In its first half hour, the show is constantly flaunting its hipster bona fides. Characters name-drop indie bands and reference Pee-wee Herman, the token douche bag brags about hanging with “locavore sluts,” and the cast parties in a crappy, cramped apartment that will actually look familiar to the demographic the series portrays. (Of course, the cred-grubbing is often — occasionally entertainingly — undermined by MTV’s simultaneous need to make IJWMPB accessible to a mainstream audience. One girl tells her friends that she wants to see “the band Wavves” for her birthday, just in case the casual viewer would misinterpret a desire to see Wavves as a longing for the ocean.) MTV has made it abundantly clear that authenticity was the goal: The network’s senior VP of Creative Music Integration has described the decision to hire — who else? — Wavves’ Nathan Williams as a guest composer for the show as an attempt to tell “the story of the coolest crowd” by getting “an affirmation from the people who provide the soundtrack.”
I don’t just want to chuckle about the fact that authenticity is a central preoccupation of a sitcom on the network that gave us Snooki. In fact, while I could list multiple mistakes IJWMPB makes in its attempt at Brooklyn verité, to be honest, they’re not what actually makes the show bad. What makes it difficult to watch, it turns out, is that it’s so dull. MTV is trying so hard to bring us a series that evokes the feel of life among the “coolest crowd” in Williamsburg that it has forgotten to also work in a plot. And it’s not just the pilot that lacks for action: One of the second episode’s major story lines finds the group’s live-in couple learning the dangers of buying a cheap mattress and Jason reminding us that those damn trousers aren’t going to find themselves.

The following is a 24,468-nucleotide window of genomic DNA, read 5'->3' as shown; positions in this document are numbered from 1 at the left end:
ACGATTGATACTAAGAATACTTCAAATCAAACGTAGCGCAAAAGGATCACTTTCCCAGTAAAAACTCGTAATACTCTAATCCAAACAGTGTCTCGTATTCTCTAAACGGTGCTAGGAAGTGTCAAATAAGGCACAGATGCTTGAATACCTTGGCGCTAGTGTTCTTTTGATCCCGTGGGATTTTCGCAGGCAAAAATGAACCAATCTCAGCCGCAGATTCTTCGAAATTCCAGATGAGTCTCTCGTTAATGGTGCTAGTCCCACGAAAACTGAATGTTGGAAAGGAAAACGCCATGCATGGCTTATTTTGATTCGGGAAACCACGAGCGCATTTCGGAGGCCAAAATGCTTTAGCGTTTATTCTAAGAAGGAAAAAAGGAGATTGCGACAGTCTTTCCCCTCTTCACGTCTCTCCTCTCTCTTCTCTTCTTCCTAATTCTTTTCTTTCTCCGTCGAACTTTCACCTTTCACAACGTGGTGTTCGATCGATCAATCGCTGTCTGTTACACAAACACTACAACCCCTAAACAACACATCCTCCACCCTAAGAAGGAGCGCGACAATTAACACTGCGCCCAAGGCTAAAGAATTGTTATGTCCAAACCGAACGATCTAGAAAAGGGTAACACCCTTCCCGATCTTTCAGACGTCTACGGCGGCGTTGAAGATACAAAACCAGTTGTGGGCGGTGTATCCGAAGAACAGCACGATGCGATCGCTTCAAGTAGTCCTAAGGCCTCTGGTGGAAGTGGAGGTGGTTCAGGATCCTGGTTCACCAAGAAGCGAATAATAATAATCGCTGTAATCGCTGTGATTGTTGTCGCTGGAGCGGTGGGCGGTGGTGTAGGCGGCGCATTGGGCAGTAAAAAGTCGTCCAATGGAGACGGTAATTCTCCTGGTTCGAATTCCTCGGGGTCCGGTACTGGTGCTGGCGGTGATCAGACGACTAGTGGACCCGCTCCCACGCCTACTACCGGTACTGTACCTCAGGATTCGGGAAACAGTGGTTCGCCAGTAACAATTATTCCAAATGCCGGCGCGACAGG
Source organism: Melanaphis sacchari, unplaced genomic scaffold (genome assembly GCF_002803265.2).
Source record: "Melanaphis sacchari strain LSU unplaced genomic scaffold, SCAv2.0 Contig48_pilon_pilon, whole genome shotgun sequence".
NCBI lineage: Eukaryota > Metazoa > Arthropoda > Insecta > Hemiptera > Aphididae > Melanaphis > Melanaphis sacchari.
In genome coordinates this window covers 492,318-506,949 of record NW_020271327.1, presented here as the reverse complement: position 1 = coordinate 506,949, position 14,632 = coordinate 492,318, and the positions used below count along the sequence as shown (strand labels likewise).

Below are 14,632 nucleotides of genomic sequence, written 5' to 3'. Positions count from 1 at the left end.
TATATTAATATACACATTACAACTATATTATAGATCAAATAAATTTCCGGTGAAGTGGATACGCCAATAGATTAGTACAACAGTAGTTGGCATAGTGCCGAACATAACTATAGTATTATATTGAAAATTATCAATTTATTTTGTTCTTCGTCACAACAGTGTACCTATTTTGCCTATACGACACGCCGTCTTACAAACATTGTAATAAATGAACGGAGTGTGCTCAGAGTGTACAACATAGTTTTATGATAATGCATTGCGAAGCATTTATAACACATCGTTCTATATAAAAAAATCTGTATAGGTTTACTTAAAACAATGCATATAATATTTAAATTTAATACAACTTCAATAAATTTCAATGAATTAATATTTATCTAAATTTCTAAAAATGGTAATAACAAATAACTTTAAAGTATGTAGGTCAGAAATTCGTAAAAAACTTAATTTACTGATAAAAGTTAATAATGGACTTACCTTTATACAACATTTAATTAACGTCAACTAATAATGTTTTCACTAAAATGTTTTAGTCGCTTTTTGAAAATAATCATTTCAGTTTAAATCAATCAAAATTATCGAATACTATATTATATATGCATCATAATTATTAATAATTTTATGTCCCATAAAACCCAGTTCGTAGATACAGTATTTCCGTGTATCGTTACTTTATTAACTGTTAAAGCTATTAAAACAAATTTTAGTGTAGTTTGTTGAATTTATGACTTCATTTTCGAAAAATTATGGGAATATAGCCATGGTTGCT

Like Lana Del Rey’s Born to Die, I Just Want My Pants Back is pretty to look at but essentially content-free. Both products attempt to evoke a world that feels authentic to hip, young, urban types without alienating the mainstream audience that has the power to make a TV show or a pop singer wildly successful. But because the deeply flawed attempt to conjure a real place (in IJWMPB’s case) or a retro, cinematic fantasy world (in Del Rey’s) is the entire function of both projects, neither is sustainable. The first two episodes of the sitcom don’t make me want to watch more, and the first listen to Born to Die doesn’t make me want to play it again, because I’ve already gotten everything out of them that their creators put in. There will be no nuance, because nuance would shatter the uniform surface each product needs to present.
And that’s how we circle back to authenticity. As Lionel Trilling wrote 40 years ago, when people were already arguing about this stuff, “The concept of authenticity can deny art itself, yet at the same time it figures as the dark source of art.” It may be beside the point to complain that the details of an artist’s life don’t exactly match the character she’s presenting, but it’s also undeniable that lived experience — however indirectly it affects the finished product — is an essential component of art that feels both honest and compelling. MTV and Lana Del Rey may have created imaginary worlds that look lifelike from afar, but their lack of actual insight into milieux both real and imagined means that their creations never actually come to life in three dimensions.